Author Topic: Sacrificial chainstay protector for road bike?  (Read 829 times)

Sacrificial chainstay protector for road bike?
« on: September 21, 2018, 06:05:34 pm »
Was thinking about getting a sacrificial chainstay protector for the new Mercian road bike frame I have on order, to try to preserve the lovely paintwork, but most of those I've tried in the past on other bikes have been fairly rubbish, with the main problems being:

a) Not sticky enough, so curling up at the sides and then getting grit stick underneath the edges
or
b) Too sticky, so being a pain to remove when it's got so battered that I wanted to replace it, and actually pulling off some of the frame lacquer in the process
and/or
c) Being not durable enough and not lasting very long until it looks rubbish

I'd also prefer something fairly subtle - so I guess clear, black, though possibly polished aluminum or something.

Any recommendations for a chainstay protector that is actually any good?
Old enough to know better, but young enough to do it anyway

Kim

  • 2nd in the world
Re: Sacrificial chainstay protector for road bike?
« Reply #1 on: September 21, 2018, 06:57:25 pm »
My experience of helicopter tape for this sort of thing is that surface preparation is important for making it stick (clean it with alcohol and let it dry thoroughly), but that if the area you're applying it to has too tight a curvature or a funny shape that it can't conform to it inevitably starts to peel at the edge.  Then the oil gets in, and it's doomed.

Vinyl wrap of the type usually used for applying Scotchlite fares somewhat better (to remove without drama, apply heat), but I wouldn't rate its protective abilities against a bouncing chain (rather than a rubbing cable, which it seems to work for on my Brompton).

The velcro-on fabric ones the MTBers use certainly do the job, but look awful.

I wonder if low-end bar tape or hockey tape or something would take more than 5 minutes to look bad?

A bit of sheet metal is an interesting idea.  Very thin stainless, maybe?

The darksider in me says enclose the chain in a PTFE tube, but the short run and large deflection near the potential anchor points (unless it's a single-speed) make that hard to do neatly.  Also, even PTFE will eventually mark the paintwork, if only by polishing it.
To ride the Windcheetah, first, you must embrace the cantilever...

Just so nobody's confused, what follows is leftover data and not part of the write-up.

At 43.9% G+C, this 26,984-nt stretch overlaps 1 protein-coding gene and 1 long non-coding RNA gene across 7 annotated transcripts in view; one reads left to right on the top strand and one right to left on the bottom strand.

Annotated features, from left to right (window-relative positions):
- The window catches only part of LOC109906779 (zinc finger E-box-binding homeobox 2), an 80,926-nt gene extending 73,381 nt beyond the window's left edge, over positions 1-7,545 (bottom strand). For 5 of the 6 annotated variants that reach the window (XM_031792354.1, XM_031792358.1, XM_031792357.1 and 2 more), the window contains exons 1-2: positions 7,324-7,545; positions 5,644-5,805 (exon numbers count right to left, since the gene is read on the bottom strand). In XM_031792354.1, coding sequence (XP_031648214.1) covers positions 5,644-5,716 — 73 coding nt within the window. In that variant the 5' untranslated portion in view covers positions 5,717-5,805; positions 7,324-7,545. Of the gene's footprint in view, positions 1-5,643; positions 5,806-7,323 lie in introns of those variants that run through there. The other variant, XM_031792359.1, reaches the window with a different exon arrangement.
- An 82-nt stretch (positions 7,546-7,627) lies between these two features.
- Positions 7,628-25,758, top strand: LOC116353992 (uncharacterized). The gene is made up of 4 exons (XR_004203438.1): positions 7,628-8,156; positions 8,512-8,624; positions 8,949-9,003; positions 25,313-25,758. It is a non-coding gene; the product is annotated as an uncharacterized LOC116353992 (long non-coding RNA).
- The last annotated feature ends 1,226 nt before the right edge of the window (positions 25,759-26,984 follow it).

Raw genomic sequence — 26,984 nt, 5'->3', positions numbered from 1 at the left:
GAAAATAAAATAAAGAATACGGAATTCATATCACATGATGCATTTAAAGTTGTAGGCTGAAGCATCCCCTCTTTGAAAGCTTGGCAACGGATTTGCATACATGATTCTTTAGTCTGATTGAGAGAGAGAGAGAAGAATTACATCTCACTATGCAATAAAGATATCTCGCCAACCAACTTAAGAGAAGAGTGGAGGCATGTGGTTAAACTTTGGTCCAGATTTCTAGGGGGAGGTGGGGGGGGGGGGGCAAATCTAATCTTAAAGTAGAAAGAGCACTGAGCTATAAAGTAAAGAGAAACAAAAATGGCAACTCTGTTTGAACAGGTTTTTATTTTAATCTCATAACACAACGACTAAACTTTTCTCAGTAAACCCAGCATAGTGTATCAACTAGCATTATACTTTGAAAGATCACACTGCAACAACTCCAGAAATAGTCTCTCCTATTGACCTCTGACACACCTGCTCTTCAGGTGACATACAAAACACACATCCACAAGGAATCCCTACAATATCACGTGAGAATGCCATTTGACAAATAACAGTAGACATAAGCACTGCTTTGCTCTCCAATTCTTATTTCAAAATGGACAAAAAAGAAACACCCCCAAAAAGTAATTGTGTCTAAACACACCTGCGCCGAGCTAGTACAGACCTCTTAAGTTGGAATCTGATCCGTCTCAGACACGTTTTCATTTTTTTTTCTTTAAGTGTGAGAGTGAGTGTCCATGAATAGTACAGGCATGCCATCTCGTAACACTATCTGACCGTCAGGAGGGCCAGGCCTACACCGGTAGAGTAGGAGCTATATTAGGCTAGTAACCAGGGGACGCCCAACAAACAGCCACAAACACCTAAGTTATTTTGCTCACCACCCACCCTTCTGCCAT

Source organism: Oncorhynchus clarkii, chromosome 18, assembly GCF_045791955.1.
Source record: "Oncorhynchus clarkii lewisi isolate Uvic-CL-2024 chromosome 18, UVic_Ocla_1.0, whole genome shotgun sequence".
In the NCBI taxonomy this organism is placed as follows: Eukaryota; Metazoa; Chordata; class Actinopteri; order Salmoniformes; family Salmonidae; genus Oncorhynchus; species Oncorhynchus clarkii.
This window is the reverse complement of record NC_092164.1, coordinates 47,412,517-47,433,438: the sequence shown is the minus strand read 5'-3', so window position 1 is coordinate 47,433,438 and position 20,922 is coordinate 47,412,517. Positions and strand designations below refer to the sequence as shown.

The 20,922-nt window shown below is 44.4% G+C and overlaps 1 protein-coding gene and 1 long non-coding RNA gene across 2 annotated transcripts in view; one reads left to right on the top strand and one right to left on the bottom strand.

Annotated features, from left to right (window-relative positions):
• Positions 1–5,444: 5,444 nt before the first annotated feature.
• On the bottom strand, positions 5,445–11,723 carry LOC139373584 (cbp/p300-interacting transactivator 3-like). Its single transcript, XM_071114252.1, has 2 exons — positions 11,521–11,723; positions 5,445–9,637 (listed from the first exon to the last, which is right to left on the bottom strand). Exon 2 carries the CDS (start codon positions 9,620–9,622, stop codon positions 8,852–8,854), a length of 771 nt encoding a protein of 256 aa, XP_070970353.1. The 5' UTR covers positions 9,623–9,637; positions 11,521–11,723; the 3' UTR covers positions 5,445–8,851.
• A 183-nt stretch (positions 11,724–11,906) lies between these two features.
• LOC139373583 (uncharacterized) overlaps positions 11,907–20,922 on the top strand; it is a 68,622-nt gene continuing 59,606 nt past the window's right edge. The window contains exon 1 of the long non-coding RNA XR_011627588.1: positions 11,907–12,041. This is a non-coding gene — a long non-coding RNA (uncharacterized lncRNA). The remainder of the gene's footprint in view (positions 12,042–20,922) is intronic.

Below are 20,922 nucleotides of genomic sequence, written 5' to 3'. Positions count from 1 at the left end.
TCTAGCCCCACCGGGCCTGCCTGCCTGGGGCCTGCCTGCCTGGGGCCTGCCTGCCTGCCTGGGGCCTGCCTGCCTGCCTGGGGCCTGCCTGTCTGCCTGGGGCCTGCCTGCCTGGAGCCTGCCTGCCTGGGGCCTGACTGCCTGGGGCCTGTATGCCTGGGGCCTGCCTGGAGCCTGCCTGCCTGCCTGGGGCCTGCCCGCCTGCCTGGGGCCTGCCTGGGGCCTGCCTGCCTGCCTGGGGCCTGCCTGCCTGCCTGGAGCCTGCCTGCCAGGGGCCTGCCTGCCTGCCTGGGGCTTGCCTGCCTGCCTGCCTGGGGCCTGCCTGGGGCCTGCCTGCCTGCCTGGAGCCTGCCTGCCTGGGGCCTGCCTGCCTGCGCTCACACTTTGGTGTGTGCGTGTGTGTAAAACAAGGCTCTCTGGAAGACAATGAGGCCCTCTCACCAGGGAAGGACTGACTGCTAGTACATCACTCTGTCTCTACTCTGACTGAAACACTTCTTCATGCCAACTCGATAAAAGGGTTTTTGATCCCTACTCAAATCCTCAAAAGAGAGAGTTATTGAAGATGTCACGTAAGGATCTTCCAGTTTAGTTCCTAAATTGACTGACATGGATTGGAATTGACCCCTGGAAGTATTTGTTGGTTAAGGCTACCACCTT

Torslanda

  • Professional Gobshite
  • Just a tart for retro kit . . .
    • John's Bikes
Re: Sacrificial chainstay protector for road bike?
« Reply #2 on: September 21, 2018, 07:02:28 pm »
Apols for ebay link.

Made of aluminium...
VELOMANCER

Well that's the more blunt way of putting it but as usual he's dead right.

Re: Sacrificial chainstay protector for road bike?
« Reply #3 on: September 21, 2018, 07:04:27 pm »
Good quality (3M) helicopter tape is  firmly stick to  my new trike  in exactly that  particularly oily place -  Top Tip. radius the corners.

Re: Sacrificial chainstay protector for road bike?
« Reply #4 on: September 21, 2018, 08:17:19 pm »
Apols for ebay link.

Made of aluminium...
Looks good and obviously tough, but would it stick to anything other than one particular shape chainstay?
The earth is vast and beautiful and contains many miraculous places. (Chekhov)

Re: Sacrificial chainstay protector for road bike?
« Reply #5 on: September 21, 2018, 08:25:57 pm »
I'd have thought it would be soft enough to be bent by hand.

robgul

  • HoECC & Cycle:End-to-End webmaster, S Warwickshire Bike Shop in Wellesbourne
  • . . cyclist, Cytech accredited, manages an LBS
    • Cycle:End-to-End
Re: Sacrificial chainstay protector for road bike?
« Reply #6 on: September 21, 2018, 08:36:08 pm »
I'd have thought it would be soft enough to be bent by hand.

They are - I formed one to fit the chainstay of my venerable Galaxy - and the double sided tape it came with has withstood many 000s of miles in all weathers.

Rob

Re: Sacrificial chainstay protector for road bike?
« Reply #7 on: September 21, 2018, 08:48:37 pm »
I've always used ordinary insulating tape. It works fine.

Re: Sacrificial chainstay protector for road bike?
« Reply #8 on: September 22, 2018, 12:20:25 am »
I've always used ordinary insulating tape. It works fine.